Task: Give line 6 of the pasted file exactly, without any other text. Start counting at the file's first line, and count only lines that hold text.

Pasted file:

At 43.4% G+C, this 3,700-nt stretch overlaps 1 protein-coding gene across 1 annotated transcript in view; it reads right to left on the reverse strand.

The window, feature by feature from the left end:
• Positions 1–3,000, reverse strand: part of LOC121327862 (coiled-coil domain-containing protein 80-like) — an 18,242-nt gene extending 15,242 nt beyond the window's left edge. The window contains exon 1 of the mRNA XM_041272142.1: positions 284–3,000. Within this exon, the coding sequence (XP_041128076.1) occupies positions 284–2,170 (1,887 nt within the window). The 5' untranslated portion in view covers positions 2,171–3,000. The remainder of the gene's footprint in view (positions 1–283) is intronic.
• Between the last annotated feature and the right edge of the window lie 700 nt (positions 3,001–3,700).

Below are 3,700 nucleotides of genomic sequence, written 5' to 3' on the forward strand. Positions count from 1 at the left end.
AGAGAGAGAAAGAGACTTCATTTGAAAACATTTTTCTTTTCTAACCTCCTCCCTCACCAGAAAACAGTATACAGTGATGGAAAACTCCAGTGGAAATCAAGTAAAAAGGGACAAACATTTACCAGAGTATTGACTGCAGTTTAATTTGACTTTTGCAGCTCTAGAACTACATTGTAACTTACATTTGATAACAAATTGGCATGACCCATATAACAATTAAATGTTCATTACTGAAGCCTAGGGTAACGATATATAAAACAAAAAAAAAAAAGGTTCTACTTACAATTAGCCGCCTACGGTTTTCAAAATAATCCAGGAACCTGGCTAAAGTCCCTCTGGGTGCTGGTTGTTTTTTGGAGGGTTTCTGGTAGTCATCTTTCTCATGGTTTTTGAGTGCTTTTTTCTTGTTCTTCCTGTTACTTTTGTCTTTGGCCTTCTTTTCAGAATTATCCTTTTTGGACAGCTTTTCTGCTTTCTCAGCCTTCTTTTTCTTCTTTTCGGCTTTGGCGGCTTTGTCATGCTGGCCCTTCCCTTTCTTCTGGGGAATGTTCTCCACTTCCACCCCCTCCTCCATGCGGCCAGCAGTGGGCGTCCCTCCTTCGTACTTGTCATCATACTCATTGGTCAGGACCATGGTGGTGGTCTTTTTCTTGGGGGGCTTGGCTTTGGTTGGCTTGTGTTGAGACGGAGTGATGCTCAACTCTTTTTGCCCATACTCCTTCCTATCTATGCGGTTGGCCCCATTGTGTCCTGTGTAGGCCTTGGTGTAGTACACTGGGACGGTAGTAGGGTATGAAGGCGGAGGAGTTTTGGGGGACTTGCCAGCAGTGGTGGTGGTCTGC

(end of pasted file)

AGAGAGAGAAAGAGACTTCATTTGAAAACATTTTTCTTTTCTAACCTCCTCCCTCACCAGAAAACAGTATACAGTGATGGAAAACTCCAGTGGAAATCAAGTAAAAAGGGACAAACATTTACCAGAGTATTGACTGCAGTTTAATTTGACTTTTGCAGCTCTAGAACTACATTGTAACTTACATTTGATAACAAATTGGCATGACCCATATAACAATTAAATGTTCATTACTGAAGCCTAGGGTAACGATATATAAAACAAAAAAAAAAAAGGTTCTACTTACAATTAGCCGCCTACGGTTTTCAAAATAATCCAGGAACCTGGCTAAAGTCCCTCTGGGTGCTGGTTGTTTTTTGGAGGGTTTCTGGTAGTCATCTTTCTCATGGTTTTTGAGTGCTTTTTTCTTGTTCTTCCTGTTACTTTTGTCTTTGGCCTTCTTTTCAGAATTATCCTTTTTGGACAGCTTTTCTGCTTTCTCAGCCTTCTTTTTCTTCTTTTCGGCTTTGGCGGCTTTGTCATGCTGGCCCTTCCCTTTCTTCTGGGGAATGTTCTCCACTTCCACCCCCTCCTCCATGCGGCCAGCAGTGGGCGTCCCTCCTTCGTACTTGTCATCATACTCATTGGTCAGGACCATGGTGGTGGTCTTTTTCTTGGGGGGCTTGGCTTTGGTTGGCTTGTGTTGAGACGGAGTGATGCTCAACTCTTTTTGCCCATACTCCTTCCTATCTATGCGGTTGGCCCCATTGTGTCCTGTGTAGGCCTTGGTGTAGTACACTGGGACGGTAGTAGGGTATGAAGGCGGAGGAGTTTTGGGGGACTTGCCAGCAGTGGTGGTGGTCTGC